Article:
Image: Melbourne branch of Derby & Derbyshire Banking Co, c.1880 © RBS 2018
If you're interested in the history of a community in which one of our constituent banks traded, we may hold information that could contribute to your research.
This page outlines the types of records that might be of particular interest to local historians. Please bear in mind that the quantity and quality of surviving information varies widely between our constituent banks. For some, we have no archives at all, whereas for others we have quite detailed sets of records.
On this site
You can browse our list of banks, either alphabetically or geographically (by head office location). Each bank's page gives a brief summary of the records relating to it in our archives. Please note, however, that these summaries are just a general guide; they do not guarantee that records are complete or comprehensive.
The following notes give an introduction to the types of records that might be of particular interest to local historians. For more information about some of the record-types described here, check our glossary (PDF 24KB).
If a bank was strongly connected with one place, the history of the bank itself may be of interest. In some communities banks were among the most important businesses, closely tied to changing local economic and social conditions.
The most useful records for gaining an overview of a bank and its activities over the years are likely to be partnership agreements, deeds of settlement, memoranda and articles of association, annual reports, board or partnership minute books and accounting records. The page about each bank on this site includes an indication of whether records of these types survive.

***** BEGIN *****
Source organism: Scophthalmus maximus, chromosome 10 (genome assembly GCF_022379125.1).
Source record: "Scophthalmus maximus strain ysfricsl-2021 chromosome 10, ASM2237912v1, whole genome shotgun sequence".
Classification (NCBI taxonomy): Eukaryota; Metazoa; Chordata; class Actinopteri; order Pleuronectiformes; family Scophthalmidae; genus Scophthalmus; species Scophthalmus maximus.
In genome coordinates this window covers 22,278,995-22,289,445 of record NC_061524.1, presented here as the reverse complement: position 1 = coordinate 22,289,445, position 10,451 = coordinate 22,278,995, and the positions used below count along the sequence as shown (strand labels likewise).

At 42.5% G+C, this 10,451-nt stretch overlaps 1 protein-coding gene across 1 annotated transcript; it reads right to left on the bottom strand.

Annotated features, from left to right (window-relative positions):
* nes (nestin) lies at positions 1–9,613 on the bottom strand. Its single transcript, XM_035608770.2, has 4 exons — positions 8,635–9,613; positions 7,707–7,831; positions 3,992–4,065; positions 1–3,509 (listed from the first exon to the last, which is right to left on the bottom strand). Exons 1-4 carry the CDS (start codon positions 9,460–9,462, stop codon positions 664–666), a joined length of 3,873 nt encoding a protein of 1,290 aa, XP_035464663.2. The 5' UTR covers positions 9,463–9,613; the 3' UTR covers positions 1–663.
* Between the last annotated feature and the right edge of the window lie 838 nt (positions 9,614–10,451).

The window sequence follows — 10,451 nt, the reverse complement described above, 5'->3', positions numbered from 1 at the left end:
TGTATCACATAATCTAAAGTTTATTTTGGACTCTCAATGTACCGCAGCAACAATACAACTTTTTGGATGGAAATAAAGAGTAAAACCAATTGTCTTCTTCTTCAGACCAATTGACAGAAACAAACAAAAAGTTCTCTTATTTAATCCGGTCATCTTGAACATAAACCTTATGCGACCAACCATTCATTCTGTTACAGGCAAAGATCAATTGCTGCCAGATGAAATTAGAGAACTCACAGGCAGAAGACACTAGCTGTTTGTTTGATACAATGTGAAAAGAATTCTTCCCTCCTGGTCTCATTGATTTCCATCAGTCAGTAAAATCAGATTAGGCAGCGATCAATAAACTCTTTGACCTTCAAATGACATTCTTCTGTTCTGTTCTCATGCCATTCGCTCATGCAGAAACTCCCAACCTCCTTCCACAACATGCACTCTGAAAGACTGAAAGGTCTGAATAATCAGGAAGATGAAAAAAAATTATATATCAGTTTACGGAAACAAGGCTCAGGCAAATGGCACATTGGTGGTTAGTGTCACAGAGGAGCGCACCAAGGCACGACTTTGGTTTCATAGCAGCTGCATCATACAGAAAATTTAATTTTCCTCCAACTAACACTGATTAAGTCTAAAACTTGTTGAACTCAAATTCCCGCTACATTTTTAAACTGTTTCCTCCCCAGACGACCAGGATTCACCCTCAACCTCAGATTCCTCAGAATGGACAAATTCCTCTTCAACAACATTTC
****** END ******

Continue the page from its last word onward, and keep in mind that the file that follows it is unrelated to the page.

In some cases the banknotes issued by local banks included a small vignette featuring a local scene or image, which may be of interest in the study of local topography. These images can be quite accurate portrayals of streets and landscapes that have now vanished forever.
Even if the bank in your area was a branch of a larger bank, its history may be relevant to your research. We hold details about most of the branches that were operated by our constituent banks, although the amount of information available varies widely.
Banks were among the most prominent buildings in Victorian and early 20th century towns and villages. Many are of considerable architectural interest, and may now be protected by listed building status.
For many of our constituent banks we hold property records, which may give information about architects, builders and other contractors; expenditure or building or alterations; and details of previous owners and uses of buildings. For some of our constituent banks we also have extensive collections of premises photographs and architectural drawings. The page about each bank on this site includes an indication of whether records of these types survive.
In some cases it may be possible for us to provide you with copies of images from our archives, subject to completion and submission of the appropriate forms.
Significant people in the history of your community may have been founders, partners, shareholders or officials of a local bank. If so, details about them may appear in partnership deeds, minute books, annual reports, deeds of settlement or shareholder records. The page about each bank on this site includes an indication of whether records of these types survive.
We may also have information about individual members of bank staff.
In general we do not hold customer records, but for some of our older constituent banks we may have information relating to 17th and 18th century customers. Please be aware that access to these records is restricted because they relate to the bank's confidential relationships with customers. You can contact us for further advice.
Businesses and institutions
For some of our older constituent banks we may have information relating to 17th and 18th century corporate or institutional customers. The accounts of hospitals, schools, turnpike trusts, canal and railway companies or local charitable subscriptions may be of interest to local historians. Please be aware that access to these records is restricted because they relate to the bank's confidential relationships with customers. You can contact us for further advice.